In the early days of the Moral Monday movement, a good friend of mine expressed both confusion and concern about the religious overtones present. She (my friend, an avowed Atheist) found this approach disconcerting, because she had witnessed countless instances where religious intervention in affairs of the state had negative implications for one group or another. I tried to explain to her that many had misinterpreted the Bible, very often to back up their own misguided prejudices, and a religious "counterpoint" may be the only way to combat that effect. And also, Conservatives had for years dominated the religious conversation, and had successfully captured the votes of many religious folks who might have made other choices in the absence of such domination. In retrospect, I don't have as much confidence in my argument as I once did. Keeping religion out of the debate may be more important than winning it. In order to make my point, I'm going to criticize an ally in the fight against HB2, something I would normally prefer not to do:
I’ll admit that Jesus was notoriously disinterested in sexuality, though he was tough on heterosexual adultery. Jesus was adamant that his followers take responsibility for those who were vulnerable. Jesus commanded us to love others, welcome strangers, forgive enemies and pray for those who persecute us. I feel certain that Jesus would not have approved of vilifying someone for misusing a restroom.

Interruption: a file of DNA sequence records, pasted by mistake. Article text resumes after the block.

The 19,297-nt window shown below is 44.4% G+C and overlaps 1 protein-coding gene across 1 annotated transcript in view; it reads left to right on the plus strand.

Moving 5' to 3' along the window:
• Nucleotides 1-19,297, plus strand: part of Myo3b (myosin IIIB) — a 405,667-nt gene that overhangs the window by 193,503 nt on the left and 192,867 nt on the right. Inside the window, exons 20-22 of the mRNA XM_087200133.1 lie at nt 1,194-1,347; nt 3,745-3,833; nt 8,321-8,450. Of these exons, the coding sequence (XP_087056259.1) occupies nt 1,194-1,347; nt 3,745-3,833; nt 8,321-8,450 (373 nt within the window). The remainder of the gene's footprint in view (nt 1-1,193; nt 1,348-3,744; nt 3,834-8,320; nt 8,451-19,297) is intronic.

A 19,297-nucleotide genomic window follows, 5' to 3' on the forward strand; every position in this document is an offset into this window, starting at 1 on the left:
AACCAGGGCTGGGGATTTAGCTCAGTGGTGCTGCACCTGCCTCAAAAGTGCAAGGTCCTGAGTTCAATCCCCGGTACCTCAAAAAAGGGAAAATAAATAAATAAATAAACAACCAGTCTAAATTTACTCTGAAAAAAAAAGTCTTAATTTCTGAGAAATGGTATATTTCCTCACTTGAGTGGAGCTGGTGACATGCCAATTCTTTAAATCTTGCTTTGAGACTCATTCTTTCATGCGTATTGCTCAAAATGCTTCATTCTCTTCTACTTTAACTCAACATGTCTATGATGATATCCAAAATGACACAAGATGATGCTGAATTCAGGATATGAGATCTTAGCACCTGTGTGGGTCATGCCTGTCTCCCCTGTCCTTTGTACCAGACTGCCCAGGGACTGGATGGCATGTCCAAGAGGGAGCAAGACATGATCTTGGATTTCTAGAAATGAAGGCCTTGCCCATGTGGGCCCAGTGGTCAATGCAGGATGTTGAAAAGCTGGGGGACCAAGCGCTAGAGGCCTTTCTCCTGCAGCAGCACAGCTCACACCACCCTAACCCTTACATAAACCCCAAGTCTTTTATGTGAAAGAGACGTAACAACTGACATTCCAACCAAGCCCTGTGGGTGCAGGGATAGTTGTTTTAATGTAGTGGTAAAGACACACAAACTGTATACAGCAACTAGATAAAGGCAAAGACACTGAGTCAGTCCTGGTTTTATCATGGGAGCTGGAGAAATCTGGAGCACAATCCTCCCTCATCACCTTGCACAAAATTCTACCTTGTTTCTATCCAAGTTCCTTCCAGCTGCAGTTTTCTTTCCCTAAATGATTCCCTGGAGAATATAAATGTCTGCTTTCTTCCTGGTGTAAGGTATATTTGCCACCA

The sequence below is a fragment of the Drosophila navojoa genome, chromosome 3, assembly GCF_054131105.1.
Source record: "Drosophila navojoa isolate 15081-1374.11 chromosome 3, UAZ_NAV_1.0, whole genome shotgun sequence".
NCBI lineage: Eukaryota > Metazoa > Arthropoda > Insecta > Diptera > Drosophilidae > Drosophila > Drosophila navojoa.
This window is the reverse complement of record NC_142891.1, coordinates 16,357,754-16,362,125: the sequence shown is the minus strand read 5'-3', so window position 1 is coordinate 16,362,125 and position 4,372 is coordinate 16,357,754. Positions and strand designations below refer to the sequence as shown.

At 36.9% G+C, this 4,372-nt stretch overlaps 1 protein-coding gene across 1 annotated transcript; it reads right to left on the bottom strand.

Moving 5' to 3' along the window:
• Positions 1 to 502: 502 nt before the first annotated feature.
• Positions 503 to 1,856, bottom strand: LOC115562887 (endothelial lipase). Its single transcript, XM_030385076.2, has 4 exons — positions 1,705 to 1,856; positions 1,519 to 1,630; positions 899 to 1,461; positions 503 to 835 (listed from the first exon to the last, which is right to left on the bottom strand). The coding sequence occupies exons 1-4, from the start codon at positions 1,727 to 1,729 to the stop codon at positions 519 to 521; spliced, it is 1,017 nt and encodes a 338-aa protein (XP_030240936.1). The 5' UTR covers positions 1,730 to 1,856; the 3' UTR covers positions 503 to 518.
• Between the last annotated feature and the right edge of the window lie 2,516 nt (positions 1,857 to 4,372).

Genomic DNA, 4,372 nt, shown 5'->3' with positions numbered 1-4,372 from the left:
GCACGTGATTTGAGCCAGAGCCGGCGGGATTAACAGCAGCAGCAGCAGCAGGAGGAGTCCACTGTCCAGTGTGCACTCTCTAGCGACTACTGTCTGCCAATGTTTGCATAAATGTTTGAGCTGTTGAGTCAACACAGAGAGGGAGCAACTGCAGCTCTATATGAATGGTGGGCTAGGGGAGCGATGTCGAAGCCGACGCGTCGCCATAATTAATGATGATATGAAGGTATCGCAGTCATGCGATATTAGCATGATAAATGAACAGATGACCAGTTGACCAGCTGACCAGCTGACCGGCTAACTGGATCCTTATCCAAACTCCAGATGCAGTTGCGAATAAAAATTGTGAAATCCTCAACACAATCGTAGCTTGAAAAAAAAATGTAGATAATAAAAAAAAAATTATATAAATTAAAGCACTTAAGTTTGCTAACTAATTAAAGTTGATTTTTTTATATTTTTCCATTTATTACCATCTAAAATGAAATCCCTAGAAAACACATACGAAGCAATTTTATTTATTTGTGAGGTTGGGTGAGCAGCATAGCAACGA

I’ll also admit that Jesus took little notice of politics. Judea was occupied by the largest army in the Near East, at least before our occupation of Iraq. But it didn’t take politicians long to recognize Jesus as a threat. In a vain attempt to shut Jesus up, it was a politician who ordered that he be tortured to death.
Pilate was no angel by any stretch of the imagination, but he also wasn't the demon behind the crucifixion of Christ. That responsibility lies (almost) solely on the backs of Herod Antipas and the elders of the orthodoxy. Who used their influence to sway a government official into doing their bidding. Quite possibly the best (worst) example of the need to separate church and state.
In one sense, you have a valid objection that I, as a clergyperson, have “gotten political” in my criticism of our state’s politicians. Christians are “political” in that beliefs, including religious beliefs, have political consequences. We believe that Jesus Christ reigns, not Caesar; that God, not nations, rules the world. God’s peculiar answer to what’s wrong with the world, God’s showcase for creative social alternatives, is the church.
Aside from the fact that Jesus himself did not believe much of that, as evidenced by his "Render unto Caesar..." commentary on taxation, this approach opens up myriad interpretations of how to solve the world's problems. Even what is a problem and what is not, which we see all too clearly with the creation of HB2. While this particular clergyman in this particular church may have landed on what many of us would describe as the "good" side of this religious debate, we're still working from the faulty assumption that religion is an acceptable gauge to decide civil/human rights in the secular sphere.
It isn't, and it should never be.